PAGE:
The efficacy of the intervention will be assessed using the primary outcome, sexual distress. The difference of the average sexual distress score at the end of month 4 between the treatment and waitlist groups will be calculated and adjusted for the effect of clustering within treatment groups (using a linear mixed effects model). The same analytic strategy will be used to test the effect of the intervention on the secondary outcomes. A Bonferroni correction will be used for testing the secondary hypotheses; the significance level will be set at 0.01 (0.05/5) in order to control for the probability of a Type 1 error.
In order to assess whether the benefits from participating in the intervention are sustained through to the second follow-up assessment, for each of the six outcome measures a difference score will be calculated between the score on the outcome variable at baseline and the score at the second follow-up for the ITC. The hypothesis will be tested by a t-test adjusted for clustering due to women being in the same support group (using a linear mixed effects model), with the null hypothesis being that the difference is zero.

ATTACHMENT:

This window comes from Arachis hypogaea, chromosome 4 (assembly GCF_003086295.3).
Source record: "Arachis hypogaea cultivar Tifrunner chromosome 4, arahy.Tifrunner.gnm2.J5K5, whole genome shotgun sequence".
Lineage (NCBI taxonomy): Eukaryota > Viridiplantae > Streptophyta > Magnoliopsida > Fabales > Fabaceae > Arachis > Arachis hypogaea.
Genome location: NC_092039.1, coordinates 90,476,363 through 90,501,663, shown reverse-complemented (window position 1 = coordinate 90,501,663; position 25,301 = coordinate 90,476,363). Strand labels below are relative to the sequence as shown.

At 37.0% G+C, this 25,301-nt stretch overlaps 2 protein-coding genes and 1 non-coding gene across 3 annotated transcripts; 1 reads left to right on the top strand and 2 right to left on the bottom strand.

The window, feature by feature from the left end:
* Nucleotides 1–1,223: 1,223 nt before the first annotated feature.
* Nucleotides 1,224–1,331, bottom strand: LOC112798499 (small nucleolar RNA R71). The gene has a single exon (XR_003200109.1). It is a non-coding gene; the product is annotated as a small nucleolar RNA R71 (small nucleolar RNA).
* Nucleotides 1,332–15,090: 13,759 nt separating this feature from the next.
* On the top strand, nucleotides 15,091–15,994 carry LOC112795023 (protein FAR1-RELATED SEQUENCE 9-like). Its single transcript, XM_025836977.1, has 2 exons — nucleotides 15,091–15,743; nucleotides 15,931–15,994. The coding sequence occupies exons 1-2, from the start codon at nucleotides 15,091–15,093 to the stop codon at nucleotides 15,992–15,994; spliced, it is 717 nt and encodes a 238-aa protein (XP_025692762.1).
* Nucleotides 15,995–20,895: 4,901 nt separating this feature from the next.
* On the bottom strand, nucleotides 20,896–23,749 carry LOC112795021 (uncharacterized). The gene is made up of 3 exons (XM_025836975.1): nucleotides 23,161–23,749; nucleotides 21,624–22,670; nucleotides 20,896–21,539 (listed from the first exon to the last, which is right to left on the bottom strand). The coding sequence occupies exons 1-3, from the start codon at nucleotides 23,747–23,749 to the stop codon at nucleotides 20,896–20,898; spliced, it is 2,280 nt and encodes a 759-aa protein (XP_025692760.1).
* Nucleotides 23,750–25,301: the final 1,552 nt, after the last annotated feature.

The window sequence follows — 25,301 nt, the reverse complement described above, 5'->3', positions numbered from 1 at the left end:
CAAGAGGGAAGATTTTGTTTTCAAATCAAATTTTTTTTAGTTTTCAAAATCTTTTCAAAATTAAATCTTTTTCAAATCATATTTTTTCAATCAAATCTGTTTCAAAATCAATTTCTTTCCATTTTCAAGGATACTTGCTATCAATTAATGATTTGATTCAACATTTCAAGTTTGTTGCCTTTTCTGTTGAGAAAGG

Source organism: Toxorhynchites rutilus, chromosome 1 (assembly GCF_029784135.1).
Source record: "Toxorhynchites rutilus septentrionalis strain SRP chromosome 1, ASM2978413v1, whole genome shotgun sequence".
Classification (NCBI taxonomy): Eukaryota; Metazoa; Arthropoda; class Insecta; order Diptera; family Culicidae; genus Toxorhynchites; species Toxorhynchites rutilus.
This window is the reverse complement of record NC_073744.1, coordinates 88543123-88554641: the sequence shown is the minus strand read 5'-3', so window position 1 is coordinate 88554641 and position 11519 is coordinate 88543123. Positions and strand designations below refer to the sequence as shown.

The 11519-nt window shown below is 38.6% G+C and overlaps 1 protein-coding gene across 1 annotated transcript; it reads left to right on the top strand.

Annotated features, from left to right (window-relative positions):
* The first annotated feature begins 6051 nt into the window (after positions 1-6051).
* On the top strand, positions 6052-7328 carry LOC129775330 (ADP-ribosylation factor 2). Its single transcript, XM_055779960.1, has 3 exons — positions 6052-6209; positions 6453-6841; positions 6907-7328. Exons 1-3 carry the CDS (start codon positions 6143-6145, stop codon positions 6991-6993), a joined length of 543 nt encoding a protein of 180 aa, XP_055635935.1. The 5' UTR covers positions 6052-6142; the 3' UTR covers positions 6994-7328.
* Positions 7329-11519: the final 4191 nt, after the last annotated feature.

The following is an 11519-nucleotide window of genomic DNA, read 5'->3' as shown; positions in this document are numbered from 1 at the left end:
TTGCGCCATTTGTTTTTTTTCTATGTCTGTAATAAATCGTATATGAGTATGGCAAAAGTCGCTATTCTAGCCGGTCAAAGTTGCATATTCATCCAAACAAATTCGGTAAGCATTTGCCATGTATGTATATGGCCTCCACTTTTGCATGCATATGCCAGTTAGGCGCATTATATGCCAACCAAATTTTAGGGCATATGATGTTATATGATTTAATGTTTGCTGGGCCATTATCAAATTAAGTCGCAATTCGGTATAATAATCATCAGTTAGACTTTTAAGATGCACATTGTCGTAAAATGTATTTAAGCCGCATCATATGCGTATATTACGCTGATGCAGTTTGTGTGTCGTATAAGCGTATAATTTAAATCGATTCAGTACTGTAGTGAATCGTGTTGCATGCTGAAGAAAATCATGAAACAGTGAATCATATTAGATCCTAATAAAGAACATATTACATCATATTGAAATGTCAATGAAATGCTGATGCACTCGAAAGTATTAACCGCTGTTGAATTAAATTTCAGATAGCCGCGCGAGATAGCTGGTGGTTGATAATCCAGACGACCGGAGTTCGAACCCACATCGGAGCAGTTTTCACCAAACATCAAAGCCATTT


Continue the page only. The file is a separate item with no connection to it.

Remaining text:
A grounded theory analysis will be used for all qualitative analyses . This involves analyzing as many interviews as necessary to achieve theoretical saturation. The aim of the qualitative analyses is to understand women’s experience of the intervention.
Since November 2012, 234 of the planned 520 participants have been enrolled in the study, and 7 groups (4 ITC and 3 WLC) have been completed. We anticipate that the study will be closed to accrual by August 2016 and that all data will be collected by May 2017.
We hypothesize that the immediate treatment group will show greater improvement in sexual distress, sexual function, body image, depression symptoms, relationship satisfaction, and social support compared to the waitlist control condition. Furthermore, we expect to find that benefits on these outcomes will be maintained four months post-intervention among ITC participants.